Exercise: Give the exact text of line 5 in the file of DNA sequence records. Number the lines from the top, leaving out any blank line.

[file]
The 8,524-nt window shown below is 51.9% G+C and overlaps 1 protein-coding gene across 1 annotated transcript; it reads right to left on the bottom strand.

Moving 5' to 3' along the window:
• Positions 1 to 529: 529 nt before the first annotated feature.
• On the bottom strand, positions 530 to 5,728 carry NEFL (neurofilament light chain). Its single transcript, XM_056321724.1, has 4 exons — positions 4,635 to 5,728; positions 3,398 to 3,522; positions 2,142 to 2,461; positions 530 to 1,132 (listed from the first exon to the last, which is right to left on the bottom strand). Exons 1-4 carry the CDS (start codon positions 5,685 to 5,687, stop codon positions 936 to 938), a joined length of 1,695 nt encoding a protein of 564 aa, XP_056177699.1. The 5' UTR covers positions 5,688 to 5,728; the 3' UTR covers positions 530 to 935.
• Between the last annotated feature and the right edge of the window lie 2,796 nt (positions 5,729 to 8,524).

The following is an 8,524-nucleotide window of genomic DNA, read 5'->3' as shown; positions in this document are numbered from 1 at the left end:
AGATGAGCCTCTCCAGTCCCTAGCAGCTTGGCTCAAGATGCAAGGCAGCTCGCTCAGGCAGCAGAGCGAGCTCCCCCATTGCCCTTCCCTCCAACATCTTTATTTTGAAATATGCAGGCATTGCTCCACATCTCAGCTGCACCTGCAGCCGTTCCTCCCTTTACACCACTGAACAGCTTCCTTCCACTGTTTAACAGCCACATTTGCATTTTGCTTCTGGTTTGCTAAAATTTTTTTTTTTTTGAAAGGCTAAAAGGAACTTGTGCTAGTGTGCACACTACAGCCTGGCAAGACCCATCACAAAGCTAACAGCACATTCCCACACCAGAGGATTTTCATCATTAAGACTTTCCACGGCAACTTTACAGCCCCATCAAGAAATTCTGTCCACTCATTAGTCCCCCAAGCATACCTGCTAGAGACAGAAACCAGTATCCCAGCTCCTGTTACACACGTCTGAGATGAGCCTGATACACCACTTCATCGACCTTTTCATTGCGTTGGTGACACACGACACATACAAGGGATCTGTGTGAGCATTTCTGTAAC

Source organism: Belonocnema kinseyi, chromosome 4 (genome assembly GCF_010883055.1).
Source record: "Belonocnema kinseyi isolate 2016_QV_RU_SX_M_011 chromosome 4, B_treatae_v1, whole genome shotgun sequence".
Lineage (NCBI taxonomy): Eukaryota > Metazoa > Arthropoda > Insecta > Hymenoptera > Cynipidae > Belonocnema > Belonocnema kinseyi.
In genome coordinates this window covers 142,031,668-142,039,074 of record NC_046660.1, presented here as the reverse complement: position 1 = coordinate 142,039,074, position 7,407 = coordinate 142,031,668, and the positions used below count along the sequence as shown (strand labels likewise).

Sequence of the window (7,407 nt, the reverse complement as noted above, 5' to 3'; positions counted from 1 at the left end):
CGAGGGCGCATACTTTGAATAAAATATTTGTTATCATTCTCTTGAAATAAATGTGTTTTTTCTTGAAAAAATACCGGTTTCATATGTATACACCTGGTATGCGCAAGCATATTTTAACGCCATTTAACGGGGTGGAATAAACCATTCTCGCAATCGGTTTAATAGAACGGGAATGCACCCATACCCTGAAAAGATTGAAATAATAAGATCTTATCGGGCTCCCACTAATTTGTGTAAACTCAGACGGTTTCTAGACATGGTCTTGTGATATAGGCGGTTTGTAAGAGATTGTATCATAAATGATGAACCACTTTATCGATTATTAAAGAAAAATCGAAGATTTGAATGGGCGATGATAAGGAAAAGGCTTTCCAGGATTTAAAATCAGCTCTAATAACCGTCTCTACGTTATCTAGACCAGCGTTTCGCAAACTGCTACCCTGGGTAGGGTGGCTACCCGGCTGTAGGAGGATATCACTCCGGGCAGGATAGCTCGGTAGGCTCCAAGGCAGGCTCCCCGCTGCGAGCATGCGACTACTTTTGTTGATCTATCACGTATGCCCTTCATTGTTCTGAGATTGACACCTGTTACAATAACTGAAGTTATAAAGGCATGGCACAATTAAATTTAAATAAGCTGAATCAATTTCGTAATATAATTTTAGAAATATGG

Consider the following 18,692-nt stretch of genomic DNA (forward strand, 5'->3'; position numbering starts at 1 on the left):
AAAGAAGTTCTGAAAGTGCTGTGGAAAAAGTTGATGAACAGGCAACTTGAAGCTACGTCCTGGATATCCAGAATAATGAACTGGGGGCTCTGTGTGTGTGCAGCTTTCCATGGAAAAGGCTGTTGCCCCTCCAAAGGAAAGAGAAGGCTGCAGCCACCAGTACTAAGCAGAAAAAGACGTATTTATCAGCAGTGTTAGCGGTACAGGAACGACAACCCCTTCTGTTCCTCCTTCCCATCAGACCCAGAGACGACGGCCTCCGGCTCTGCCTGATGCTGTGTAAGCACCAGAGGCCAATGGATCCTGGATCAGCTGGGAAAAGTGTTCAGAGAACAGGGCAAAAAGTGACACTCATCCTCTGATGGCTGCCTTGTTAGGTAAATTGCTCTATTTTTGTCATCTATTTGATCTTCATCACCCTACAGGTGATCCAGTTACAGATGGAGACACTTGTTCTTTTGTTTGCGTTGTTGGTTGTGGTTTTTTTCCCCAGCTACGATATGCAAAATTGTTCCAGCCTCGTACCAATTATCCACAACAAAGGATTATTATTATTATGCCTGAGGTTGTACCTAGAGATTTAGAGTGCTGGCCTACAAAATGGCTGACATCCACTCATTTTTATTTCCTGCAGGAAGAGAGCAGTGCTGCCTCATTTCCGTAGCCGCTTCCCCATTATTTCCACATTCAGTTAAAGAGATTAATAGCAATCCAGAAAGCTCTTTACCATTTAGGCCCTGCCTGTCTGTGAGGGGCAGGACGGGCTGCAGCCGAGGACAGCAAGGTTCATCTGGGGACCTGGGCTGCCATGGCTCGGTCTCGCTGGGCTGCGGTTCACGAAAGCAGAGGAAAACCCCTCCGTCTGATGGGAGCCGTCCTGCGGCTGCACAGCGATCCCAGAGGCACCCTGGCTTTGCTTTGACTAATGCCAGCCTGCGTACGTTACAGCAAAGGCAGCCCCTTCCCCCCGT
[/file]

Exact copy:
• Between the last annotated feature and the right edge of the window lie 2,796 nt (positions 5,729 to 8,524).